Yes, Joseph Campbell and others will argue that all books come from a place of familiarity (the hero’s journey, etc.), but it is one thing to be influenced it is another to take someone’s characters and worlds.
Of course, one of the things these teachers and writers hesitate to admit is that it is an impossible task, and the new work will always be wanting. The writers know it, the readers know it, and even the teachers know it.
Consider- We are all unique, not just in our DNA makeup, but in the experiences we have that make up who we are. J.R.R. Tolkien wrote The Lord of the Rings, and the trials he had over World War I and in studying literature influenced that epic. To be more precise, his study of literature influenced his use of languages (and those he made up), and the friends he lost during the war influenced his characters and their relationships.
Honestly, my fellow writers, you will get a lot more out of getting into the real world and collecting your own experiences (which includes reading a lot of different kinds of books). And the last thing any creative writing teacher should be telling their students is to copy another’s voice; they should be focusing on helping their students to find their own.
But I love this story!
Anyone that decides to write fan fiction is a lover of books.
They have dreams of being an author and they are inspired by a tale. A good percentage of them do it purely out of love with little thought of financial return.
Yes, many published fan fiction authors will point out that they are not trying to take money away from the author (especially if the author is long dead); or if they are alive, they just put it out there for free. They just want to share their work, share their love of the stories. So, in their perception, the birth of their continuing story is from a place of love. A conception over a literary honeymoon, if you will.
“Don’t they see we love them too?”
Whatever, the case, it doesn’t change the fact that they are attempting to do something that the original creator didn’t intend. They are assuming since they have such love for the creation and they are inspired that it justifies the work. They are like the teenager with the first love, blind to the actual situation around them.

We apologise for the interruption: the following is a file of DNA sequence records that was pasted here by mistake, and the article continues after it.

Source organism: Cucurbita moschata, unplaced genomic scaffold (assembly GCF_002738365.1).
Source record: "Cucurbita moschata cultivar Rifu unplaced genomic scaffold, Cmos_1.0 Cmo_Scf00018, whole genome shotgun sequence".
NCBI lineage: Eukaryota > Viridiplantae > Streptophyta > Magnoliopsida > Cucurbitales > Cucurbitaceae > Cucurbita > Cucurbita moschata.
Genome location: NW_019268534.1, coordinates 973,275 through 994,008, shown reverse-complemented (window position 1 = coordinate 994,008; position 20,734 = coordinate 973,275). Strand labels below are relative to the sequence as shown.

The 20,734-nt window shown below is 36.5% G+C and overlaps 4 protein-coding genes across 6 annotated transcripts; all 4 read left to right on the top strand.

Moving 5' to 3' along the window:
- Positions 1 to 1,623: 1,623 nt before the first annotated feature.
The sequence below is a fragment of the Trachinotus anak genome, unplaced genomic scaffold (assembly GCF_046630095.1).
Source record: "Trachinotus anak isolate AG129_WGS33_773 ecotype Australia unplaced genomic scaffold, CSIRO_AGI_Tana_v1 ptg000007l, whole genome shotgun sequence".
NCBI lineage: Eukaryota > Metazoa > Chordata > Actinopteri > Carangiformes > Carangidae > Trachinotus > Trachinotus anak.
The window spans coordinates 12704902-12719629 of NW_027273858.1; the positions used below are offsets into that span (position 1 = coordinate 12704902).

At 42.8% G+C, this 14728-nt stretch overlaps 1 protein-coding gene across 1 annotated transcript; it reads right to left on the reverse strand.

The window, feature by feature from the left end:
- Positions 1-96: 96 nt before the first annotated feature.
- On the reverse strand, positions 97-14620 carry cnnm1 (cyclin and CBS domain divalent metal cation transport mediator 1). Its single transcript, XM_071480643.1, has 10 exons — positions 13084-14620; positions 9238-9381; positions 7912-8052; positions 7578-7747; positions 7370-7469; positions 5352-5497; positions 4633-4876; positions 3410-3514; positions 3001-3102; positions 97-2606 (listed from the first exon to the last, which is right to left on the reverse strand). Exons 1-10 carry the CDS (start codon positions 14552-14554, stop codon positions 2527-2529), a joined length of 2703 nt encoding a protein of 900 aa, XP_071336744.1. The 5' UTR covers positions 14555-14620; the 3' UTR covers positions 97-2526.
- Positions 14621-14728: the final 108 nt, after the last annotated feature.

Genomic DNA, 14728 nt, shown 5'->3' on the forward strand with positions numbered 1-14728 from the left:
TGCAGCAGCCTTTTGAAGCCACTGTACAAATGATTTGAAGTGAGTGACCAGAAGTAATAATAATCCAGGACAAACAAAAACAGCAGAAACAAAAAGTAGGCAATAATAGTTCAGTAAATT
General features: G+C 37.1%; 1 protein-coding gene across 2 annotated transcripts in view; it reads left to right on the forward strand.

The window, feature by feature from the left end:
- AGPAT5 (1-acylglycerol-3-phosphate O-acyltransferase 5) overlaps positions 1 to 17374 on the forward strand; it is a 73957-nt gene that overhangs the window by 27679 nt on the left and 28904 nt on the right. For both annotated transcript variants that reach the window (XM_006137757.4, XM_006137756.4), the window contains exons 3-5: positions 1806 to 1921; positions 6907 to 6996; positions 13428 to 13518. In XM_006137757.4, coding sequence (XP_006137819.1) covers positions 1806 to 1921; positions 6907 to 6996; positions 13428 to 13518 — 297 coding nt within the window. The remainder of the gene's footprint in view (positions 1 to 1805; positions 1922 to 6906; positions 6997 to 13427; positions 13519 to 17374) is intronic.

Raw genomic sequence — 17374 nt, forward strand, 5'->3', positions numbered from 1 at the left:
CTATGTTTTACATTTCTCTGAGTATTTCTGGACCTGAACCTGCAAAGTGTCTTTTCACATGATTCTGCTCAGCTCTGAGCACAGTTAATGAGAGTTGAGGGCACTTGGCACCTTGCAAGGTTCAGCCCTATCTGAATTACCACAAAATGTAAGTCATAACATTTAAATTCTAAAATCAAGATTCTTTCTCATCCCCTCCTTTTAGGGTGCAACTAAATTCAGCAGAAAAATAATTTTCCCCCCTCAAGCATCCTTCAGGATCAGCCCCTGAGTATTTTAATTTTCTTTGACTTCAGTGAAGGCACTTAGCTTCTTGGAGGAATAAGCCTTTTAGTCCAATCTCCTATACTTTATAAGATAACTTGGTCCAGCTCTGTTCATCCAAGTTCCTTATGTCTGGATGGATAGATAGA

Take a deep breath.
Sometimes things are just not meant to be.
The forgotten party
Writing is one of the most private artforms.
The entire experience begins in one’s head, maybe in a dream or in a stray thought… and then grows and grows… nurtured over time, until the author has in front of them a book that makes them proud. Beginning in such a personal matter, it is hard for an author not to feel strongly and passionately for their creation. It is more than about the money or the ownership, it is like a child.
So it is easy to imagine how an author might feel violated to suddenly have their work “taken over” by another. And authors ranging from Anne Rice to George R.R. Martin to J.K. Rowling have voiced their discomfort with the practice.
Yes, fan fiction writers are driven by their passion for a creation, but many times they are failing to see it from the author’s perspective, the very authors who created the work they love. And no matter how great that idea is the fan fiction writer has, it is a dream, a fantasy. Nothing more than a “what if.” Possibly even something that the original author already considered and decided against.
For those fan fiction authors, my advice is to pause before diving into the creation of one. Maybe that idea you have that is spurring your desire can grow if you give it a chance, become something new. Maybe, in time, it could become your own story with new characters and new settings… and who knows? Maybe someday you will inspire another writer.
Hopefully, they will stay in their own backyard.
If you liked reading this post, why not check out one of my books? I’ve had four novels published in the last few years, A Jane Austen Daydream, Maximilian Standforth and the Case of the Dangerous Dare, My Problem With Doors and Megan. You can find them via my amazon.com author page here, or as an eBook on Google eBooks here. Thanks for reading!
Need an editor? Dream of finishing that book but need some help? Learn about my editing services by visiting this page on my site. Or you can contact Rebecca T. Dickson and request to work with me by clicking the image below.